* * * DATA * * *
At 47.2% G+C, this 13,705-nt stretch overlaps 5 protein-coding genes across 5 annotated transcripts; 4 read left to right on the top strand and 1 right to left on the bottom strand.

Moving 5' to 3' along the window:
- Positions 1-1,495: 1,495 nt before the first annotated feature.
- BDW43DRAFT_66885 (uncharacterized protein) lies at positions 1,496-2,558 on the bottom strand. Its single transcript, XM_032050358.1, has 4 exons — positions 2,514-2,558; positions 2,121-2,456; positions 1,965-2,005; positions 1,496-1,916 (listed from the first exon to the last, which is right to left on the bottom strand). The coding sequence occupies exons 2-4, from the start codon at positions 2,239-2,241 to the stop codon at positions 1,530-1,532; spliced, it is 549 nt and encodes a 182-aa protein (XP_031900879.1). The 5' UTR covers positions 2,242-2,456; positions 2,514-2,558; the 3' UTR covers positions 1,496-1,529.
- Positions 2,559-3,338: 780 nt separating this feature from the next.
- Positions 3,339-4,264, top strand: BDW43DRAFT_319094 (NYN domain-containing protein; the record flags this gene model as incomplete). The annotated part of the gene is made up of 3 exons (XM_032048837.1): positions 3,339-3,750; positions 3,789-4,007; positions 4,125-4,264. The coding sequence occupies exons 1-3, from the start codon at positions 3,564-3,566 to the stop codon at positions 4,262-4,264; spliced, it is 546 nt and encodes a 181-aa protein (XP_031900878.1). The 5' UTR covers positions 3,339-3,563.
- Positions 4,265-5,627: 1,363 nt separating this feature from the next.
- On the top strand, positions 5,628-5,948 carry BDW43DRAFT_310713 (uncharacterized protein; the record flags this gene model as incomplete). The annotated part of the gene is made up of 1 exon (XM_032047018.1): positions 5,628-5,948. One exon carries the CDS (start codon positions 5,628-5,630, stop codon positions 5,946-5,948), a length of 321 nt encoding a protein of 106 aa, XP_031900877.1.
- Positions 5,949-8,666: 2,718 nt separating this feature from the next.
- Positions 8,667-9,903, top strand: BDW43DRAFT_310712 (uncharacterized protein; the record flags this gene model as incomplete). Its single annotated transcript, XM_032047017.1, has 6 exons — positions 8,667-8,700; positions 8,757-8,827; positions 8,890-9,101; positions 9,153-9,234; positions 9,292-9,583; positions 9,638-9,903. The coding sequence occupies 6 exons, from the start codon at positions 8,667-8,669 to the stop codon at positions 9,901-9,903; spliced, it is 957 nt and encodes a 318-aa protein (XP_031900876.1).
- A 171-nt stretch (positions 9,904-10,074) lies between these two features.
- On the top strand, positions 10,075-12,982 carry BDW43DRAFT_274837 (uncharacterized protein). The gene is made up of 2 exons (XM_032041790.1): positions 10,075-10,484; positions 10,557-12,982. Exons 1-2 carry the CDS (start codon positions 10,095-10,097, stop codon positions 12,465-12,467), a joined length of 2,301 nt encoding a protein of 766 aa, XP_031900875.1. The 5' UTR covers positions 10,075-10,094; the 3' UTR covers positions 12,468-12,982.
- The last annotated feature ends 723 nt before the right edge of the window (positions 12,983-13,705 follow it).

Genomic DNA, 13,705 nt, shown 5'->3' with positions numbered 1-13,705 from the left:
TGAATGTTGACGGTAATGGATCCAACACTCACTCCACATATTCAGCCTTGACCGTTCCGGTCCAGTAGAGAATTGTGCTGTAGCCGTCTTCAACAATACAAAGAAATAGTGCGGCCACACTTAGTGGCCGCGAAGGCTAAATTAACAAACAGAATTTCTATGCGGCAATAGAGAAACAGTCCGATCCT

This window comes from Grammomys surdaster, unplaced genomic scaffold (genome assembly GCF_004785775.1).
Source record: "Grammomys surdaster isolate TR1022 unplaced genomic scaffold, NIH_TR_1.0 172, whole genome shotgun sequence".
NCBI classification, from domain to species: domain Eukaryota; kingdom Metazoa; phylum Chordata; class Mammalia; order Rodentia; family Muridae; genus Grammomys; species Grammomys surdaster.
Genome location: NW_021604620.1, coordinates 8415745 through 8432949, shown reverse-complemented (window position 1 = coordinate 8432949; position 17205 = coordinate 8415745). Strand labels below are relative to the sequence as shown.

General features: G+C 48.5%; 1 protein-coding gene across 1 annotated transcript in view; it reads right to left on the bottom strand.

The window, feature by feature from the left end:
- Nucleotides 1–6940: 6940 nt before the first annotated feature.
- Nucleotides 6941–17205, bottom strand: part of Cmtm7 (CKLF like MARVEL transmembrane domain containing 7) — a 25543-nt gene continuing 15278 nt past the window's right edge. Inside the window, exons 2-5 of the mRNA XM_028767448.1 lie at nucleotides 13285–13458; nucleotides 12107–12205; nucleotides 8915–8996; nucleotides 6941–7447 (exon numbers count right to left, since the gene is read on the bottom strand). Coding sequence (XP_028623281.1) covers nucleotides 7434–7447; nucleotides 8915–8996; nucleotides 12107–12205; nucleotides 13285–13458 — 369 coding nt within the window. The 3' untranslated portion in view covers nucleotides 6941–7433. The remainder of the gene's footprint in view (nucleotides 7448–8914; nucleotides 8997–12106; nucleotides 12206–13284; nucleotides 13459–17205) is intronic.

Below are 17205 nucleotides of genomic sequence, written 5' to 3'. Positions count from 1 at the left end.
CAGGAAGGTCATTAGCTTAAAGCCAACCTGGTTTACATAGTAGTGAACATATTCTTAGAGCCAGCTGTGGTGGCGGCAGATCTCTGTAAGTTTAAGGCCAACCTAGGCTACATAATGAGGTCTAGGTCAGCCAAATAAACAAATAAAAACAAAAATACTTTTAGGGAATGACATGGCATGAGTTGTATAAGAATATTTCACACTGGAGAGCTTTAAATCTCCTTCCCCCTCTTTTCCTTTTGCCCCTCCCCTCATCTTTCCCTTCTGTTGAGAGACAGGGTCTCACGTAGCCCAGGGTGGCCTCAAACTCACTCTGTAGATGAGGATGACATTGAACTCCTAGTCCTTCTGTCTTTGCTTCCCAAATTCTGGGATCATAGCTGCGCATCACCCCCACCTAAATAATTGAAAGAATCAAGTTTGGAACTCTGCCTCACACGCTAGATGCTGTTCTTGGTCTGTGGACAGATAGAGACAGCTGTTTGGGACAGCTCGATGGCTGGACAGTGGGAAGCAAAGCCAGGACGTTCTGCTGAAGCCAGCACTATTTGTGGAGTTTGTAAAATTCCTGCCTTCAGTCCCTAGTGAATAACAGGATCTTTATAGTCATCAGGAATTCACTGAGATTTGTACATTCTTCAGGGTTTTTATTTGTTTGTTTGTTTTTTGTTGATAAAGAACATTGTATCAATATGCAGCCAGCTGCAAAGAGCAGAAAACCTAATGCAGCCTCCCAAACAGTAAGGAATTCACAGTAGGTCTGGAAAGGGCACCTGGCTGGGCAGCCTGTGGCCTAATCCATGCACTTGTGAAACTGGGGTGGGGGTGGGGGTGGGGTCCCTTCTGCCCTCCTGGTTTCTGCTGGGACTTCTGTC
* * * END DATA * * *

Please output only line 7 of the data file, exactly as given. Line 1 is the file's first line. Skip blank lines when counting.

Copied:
- Positions 4,265-5,627: 1,363 nt separating this feature from the next.